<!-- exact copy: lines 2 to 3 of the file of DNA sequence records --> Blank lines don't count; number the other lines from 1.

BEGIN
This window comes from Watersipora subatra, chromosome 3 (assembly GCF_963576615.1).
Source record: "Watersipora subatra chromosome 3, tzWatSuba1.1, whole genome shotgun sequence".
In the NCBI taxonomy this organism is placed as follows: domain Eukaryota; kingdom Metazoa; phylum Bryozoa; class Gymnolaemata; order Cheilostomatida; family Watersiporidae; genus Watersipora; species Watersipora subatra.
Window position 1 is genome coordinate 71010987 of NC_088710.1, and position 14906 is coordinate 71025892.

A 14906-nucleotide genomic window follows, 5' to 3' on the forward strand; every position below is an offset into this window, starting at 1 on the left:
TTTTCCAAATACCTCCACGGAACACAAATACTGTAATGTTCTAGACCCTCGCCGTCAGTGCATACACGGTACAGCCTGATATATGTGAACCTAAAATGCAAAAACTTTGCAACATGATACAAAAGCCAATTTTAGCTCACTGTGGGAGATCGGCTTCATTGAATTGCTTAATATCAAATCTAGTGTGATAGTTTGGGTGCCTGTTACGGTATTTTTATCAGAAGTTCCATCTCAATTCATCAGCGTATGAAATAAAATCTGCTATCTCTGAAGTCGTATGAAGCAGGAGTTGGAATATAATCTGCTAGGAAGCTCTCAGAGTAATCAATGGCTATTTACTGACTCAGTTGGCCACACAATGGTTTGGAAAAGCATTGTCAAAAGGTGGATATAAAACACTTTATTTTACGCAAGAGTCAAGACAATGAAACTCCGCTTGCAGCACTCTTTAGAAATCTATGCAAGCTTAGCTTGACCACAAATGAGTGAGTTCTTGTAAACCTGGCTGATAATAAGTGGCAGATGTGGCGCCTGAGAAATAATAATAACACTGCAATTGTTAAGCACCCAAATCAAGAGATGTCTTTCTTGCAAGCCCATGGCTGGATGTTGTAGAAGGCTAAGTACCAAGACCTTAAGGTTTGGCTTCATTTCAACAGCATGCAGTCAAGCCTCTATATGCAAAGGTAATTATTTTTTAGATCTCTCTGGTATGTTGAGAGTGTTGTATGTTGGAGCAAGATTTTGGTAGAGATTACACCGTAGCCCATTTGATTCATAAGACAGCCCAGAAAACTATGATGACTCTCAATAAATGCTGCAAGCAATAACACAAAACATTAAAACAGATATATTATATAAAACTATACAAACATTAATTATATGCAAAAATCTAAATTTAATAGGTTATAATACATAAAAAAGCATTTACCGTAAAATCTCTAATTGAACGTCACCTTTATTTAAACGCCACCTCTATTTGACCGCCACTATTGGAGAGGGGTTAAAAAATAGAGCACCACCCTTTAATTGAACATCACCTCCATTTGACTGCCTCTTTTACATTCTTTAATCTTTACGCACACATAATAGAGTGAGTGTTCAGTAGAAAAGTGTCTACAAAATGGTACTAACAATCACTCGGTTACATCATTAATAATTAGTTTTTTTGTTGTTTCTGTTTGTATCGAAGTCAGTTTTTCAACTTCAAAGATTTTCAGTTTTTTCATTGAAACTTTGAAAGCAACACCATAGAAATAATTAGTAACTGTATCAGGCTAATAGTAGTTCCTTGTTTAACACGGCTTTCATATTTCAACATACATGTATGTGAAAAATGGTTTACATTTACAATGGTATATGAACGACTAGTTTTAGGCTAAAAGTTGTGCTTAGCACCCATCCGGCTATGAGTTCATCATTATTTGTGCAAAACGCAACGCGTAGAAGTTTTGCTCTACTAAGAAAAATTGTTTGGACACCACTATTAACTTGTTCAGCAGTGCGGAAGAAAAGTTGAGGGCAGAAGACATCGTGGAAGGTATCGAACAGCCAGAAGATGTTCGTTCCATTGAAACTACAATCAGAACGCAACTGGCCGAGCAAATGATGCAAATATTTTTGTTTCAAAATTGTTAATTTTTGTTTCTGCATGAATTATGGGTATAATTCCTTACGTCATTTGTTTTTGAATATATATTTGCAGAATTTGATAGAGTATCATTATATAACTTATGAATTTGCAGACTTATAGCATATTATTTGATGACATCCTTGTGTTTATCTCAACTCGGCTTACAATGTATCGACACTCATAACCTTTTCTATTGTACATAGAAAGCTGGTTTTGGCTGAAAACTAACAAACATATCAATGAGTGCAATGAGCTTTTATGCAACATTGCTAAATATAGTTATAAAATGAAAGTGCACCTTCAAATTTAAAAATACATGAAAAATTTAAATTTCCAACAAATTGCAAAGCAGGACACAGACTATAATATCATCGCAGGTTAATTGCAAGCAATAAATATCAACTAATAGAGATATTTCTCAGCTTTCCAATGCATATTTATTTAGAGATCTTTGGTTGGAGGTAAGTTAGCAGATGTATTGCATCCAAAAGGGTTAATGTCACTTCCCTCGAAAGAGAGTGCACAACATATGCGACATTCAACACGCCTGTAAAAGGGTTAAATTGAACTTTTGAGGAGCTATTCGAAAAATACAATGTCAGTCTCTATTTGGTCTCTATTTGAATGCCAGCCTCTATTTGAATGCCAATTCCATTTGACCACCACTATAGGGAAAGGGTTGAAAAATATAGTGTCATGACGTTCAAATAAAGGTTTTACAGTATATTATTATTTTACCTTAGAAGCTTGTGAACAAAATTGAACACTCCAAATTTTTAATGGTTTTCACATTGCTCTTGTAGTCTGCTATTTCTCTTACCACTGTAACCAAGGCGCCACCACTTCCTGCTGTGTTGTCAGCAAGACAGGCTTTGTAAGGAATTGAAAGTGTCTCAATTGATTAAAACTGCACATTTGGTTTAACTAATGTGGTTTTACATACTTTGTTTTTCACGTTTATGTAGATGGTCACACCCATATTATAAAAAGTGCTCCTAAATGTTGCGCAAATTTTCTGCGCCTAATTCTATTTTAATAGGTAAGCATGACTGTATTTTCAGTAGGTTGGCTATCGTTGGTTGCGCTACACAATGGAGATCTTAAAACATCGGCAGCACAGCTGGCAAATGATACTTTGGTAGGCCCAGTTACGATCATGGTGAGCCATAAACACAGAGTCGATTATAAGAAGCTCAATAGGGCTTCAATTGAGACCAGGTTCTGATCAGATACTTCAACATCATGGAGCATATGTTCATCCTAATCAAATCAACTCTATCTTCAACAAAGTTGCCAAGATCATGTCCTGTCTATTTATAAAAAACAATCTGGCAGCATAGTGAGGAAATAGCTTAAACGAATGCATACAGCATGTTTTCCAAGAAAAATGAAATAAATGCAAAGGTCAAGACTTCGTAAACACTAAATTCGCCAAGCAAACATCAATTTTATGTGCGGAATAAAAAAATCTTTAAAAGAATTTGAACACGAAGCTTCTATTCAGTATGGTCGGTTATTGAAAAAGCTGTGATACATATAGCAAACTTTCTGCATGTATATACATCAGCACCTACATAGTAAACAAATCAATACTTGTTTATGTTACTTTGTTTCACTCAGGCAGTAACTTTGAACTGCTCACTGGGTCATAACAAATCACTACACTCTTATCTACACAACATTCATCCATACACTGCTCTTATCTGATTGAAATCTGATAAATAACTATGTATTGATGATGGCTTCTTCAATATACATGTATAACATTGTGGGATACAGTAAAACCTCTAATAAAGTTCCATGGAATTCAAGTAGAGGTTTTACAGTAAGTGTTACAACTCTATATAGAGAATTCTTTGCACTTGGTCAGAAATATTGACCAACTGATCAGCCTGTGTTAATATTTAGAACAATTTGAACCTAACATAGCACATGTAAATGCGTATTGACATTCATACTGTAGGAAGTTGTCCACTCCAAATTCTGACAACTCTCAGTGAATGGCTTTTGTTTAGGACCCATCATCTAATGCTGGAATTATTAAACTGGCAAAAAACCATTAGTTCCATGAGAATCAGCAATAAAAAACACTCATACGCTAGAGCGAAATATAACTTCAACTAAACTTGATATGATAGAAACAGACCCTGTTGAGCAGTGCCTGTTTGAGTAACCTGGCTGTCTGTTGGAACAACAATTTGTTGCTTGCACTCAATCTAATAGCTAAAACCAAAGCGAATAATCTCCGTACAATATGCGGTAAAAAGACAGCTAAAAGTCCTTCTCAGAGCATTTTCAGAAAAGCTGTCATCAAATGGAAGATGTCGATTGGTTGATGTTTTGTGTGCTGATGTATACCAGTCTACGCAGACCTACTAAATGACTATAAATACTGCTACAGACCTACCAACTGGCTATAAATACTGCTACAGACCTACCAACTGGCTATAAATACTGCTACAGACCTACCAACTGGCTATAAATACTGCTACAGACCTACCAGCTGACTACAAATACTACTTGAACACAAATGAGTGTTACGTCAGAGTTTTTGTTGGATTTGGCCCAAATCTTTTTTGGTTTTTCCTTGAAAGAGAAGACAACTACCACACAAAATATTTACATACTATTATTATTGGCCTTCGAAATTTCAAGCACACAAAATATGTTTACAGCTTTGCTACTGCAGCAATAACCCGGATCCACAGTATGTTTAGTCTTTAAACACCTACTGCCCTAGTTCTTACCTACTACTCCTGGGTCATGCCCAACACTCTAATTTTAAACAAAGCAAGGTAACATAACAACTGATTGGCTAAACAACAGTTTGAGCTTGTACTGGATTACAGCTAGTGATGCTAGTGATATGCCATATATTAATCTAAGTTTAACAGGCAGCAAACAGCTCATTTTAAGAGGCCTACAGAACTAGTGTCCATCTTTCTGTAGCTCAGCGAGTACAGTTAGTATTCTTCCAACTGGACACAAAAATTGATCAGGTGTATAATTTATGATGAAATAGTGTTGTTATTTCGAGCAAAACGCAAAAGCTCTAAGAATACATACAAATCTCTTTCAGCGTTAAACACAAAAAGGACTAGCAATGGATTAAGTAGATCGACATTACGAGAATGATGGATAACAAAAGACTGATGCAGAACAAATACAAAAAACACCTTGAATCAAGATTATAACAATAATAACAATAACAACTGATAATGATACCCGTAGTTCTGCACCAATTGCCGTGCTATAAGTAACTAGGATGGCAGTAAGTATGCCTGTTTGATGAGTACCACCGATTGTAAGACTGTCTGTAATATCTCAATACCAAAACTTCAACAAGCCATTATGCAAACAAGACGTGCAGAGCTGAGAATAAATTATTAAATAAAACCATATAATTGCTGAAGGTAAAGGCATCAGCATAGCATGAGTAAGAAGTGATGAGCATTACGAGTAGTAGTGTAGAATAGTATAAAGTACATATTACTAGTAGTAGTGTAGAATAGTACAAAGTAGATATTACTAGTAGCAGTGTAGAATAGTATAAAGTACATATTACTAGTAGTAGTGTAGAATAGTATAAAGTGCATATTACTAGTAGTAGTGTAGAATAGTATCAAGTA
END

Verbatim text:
Source record: "Watersipora subatra chromosome 3, tzWatSuba1.1, whole genome shotgun sequence".
In the NCBI taxonomy this organism is placed as follows: domain Eukaryota; kingdom Metazoa; phylum Bryozoa; class Gymnolaemata; order Cheilostomatida; family Watersiporidae; genus Watersipora; species Watersipora subatra.